By : JAMIL MIRDAD
KOTA KINABALU: The Royal Commission of Inquiry (RCI) on Illegal Immigrants in Sabah Tuesday heard an interesting insight of the psyche of the Filipino immigrants in Sabah.
In his testimony, Said Daud from Basilan Mindanao, Philippines who is now a permanent resident in Sabah residing in Labuan, said he believed most if not all Sulu refugees in Sabah are against the bloody incursion of Lahad Datu by the Sulu militant group who proclaimed themselves as the followers of the self-proclaimed Sultan of Sulu Sultanate, Sultan Jamalul Kiram II.
He believed the refugees, much like himself would rather choose Malaysia instead of their former home Philippines if they are forced to take sides.
“All of us in Labuan do not support them (Sulu armed intruders). In fact, we are angry with their action. Even if they call for us, we will never come to their support,” he said.
Asked why they are opposed the persisting territorial claims by their fellow countrymen, he said the refugees who fled the conflict-stricken Mindanao in search of better future in Sabah decades ago have become more Malaysian than Filipinos.
“We consider ourselves people of Malaysia, because we have lived here most our lives, and our lives here are better (compared to Mindanao),” explained Said, who was the 114th witness called before the Commission since early this year.
Fellow refugee from Basilan, Bensar Sabtula, also expressed the same sentiment and rejected the act of aggression by Sulu Sulatanate throne claimant, Jamalul Kiram III, who in his attempt to revive territorial claims on Sabah sent hundreds of men into battle with Malaysian forces.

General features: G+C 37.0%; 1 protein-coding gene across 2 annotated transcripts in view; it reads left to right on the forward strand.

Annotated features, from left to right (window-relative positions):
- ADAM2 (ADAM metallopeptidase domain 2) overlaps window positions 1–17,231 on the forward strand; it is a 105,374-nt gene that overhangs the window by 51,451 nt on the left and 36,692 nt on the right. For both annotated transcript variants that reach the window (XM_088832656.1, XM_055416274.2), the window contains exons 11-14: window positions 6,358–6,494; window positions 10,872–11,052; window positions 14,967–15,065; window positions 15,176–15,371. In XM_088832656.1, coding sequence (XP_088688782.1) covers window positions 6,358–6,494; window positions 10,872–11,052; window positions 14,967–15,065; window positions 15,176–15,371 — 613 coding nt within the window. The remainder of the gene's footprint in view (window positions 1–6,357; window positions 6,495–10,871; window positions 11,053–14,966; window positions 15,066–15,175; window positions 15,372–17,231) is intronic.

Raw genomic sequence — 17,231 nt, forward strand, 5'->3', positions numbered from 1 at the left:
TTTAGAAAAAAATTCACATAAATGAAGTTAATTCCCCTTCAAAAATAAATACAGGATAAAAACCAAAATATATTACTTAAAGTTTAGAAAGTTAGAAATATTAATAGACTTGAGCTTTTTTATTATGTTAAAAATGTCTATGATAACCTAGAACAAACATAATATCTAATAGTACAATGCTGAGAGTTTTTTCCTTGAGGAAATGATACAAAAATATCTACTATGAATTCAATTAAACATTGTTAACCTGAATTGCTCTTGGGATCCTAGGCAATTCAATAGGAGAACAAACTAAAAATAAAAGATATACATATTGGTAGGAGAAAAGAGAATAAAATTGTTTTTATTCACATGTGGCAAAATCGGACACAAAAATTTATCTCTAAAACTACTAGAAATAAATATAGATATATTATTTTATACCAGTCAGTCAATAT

Bensar, a resident chief of Labuan’s Kiansam refugee settlement, said he could attest for the people at the scheme that their loyalty is to Sabah and not the long defunct Sultanate.
“I too no longer consider myself as Filipinos. I have stayed here for more than 30 years,” he said, adding that he came to Sabah in 1981 without any document through Sandakan using Kumpit (small vessel).
In responding to questions from the Conducting Officer earlier, Bensar informed the residents move to the scheme with consent from the Task Force after their previous settlement were gutted by fire.
The Kiansam settlement was opened in 2002 and today has houses some 1,538 refugees, mostly from the Bajau, Suluk and Iyakan ethnics.
According to him, majority of the residents have IMM13, Burung Burung, and Banci.
He also informed that some of the earlier residents have qualified for MyKad, with some 70 of them have registered as voters to embrace their rights as recognized citizens of Malaysia.
There are however a few who still do not have any documentation, he added.
The Commission also called two other witnesses to probe allegations in news portal last year that Sabah Indian Muslim Chamber of Commerce and Industry was involved in helping Indian nationals in Sabah gain Malaysian citizenship through the back doors.
Former Secretary General of the Chamber, Mohd Ansar Maidin, dismissed the allegation as unfounded claims from a disgruntled individual.
He explained members of the association only help workers from India get their work permit and not MyKad as reported.